The Latest in Thermal Night Vision

Things are heating up in the world of night vision, thanks to thermal imaging.

night vision

Image Is Everything

Current Corporation’s Night Navigator3 (systems start at $135,000) puts a high-definition daylight-usable camera in the same 15-inch-diameter housing as two night-vision systems. The thermal imager uses 384-by-288-pixel resolution and either 2X or 4X zoom in a field of view of approximately 20 degrees. A gated image intensified night-vision camera-a technology that shortens the frame to mere microseconds-provides sharpened views by reducing the blur of moving objects in low light. The high-definition day camera uses a 10X optical zoom, a 12X digital zoom, and a variable field of view, ranging from 5.4 to 50 degrees, to provide super-sharp images-suitable for viewing on a large flatscreen tv-for your sightseeing pleasure. The gyro-stabilized unit tracks targets with radar slaving and 360-degree continuous rotation. Current Corporation, (604) 461-5555;

Hot Handheld

FLIR’s new First Mate handheld ($3,000) offers the magic of true see-in-pitch-dark thermal imaging. While its 240-by- 180-pixel resolution does not yield the detail seen from the M-636L, the camera seemed quite usable during an on-water demo. With a 24-degree-wide field of view-about 3.5 times that of standard 7 x 50 marine binoculars-it’s fairly easy to find a man overboard, or just to scan ahead for unlit problems. It’s also waterproof and runs five hours on four rechargeable AA batteries. The First Mate should not be confused with the many light-intensification monoculars seen at night-vision outlets-which need some ambient light to amplify, and are subject to image ghosting and flaring-but is somewhat similar to the thermography cams used by firefighters and sophisticated boatbuilders. FLIR says the First Mate’s focal length and feature set aren’t geared for such tasks, but the company nicely tends to underpromise. FLIR, (877) 773-3547;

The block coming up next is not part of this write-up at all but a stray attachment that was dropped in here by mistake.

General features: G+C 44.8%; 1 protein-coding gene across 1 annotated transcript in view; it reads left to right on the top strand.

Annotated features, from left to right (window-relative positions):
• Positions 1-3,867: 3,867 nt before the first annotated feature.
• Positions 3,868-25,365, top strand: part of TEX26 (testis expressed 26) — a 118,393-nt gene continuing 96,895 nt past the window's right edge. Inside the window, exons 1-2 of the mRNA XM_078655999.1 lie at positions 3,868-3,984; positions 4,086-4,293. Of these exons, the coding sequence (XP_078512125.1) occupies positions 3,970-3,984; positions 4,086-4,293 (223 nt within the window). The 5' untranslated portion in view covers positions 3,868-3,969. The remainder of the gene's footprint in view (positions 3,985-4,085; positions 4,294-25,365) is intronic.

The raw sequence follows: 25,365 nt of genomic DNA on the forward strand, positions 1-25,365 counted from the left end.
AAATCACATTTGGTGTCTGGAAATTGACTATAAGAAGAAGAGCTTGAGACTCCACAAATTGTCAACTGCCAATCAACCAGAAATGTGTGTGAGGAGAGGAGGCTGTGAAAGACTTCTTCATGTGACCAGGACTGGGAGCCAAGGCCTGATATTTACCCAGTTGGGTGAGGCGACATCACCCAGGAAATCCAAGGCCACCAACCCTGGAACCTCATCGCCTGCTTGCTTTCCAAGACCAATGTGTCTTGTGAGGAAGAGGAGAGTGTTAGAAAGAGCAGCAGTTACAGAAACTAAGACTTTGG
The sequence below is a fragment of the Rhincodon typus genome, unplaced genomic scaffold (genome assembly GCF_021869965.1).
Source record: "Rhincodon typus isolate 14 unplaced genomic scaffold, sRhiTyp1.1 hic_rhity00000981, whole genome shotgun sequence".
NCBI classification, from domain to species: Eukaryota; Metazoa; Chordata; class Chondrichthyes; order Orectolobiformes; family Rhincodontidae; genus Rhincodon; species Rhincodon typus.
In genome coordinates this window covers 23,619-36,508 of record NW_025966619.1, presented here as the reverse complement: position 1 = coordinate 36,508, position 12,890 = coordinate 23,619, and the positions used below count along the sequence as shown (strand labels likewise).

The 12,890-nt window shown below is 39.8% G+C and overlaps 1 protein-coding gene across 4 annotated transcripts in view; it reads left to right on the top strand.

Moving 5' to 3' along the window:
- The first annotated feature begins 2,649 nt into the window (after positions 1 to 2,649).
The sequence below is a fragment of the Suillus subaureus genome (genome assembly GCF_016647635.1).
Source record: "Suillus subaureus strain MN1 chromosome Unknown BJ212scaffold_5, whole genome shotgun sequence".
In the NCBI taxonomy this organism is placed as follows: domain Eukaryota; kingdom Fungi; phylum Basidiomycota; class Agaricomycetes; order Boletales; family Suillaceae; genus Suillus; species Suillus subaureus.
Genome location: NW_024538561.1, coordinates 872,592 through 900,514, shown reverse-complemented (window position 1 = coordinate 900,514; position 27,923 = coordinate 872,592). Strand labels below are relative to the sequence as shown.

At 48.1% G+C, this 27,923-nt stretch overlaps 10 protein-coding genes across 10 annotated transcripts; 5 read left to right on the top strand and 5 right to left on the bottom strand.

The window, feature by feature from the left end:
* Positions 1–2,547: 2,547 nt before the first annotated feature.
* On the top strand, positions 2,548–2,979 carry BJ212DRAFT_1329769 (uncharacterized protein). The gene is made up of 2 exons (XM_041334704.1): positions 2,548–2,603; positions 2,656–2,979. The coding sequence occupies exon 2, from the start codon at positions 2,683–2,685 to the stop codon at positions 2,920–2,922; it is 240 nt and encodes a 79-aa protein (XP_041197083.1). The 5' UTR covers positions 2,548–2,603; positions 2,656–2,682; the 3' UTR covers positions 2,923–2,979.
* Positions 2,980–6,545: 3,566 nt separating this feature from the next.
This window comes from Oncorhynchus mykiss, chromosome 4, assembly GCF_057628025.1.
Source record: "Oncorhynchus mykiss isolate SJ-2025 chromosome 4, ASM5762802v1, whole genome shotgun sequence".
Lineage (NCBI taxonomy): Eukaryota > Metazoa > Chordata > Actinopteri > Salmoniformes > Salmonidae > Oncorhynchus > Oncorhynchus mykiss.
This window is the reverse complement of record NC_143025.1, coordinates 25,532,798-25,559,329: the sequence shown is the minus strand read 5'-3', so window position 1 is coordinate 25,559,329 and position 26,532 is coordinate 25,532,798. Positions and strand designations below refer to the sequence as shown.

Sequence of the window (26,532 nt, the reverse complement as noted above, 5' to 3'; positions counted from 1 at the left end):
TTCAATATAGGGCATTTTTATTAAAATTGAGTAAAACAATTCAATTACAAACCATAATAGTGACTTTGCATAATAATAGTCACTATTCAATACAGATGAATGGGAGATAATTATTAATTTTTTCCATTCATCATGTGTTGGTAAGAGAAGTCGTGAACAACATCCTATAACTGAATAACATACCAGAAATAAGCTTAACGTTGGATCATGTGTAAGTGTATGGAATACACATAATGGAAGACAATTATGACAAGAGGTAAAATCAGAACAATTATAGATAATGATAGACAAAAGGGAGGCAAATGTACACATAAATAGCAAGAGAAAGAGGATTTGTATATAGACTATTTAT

The U.S. Coast Guard is asking all boat owners and operators to help reduce fatalities, injuries, property damage, and associated healthcare costs related to recreational boating accidents by taking personal responsibility for their own safety and the safety of their passengers. Essential steps include: wearing a life jacket at all times and requiring passengers to do the same; never boating under the influence (BUI); successfully completing a boating safety course; and getting a Vessel Safety Check (VSC) annually from local U.S. Coast Guard Auxiliary, United States Power Squadrons(r), or your state boating agency’s Vessel Examiners. The U.S. Coast Guard reminds all boaters to “Boat Responsibly!” For more tips on boating safety, visit

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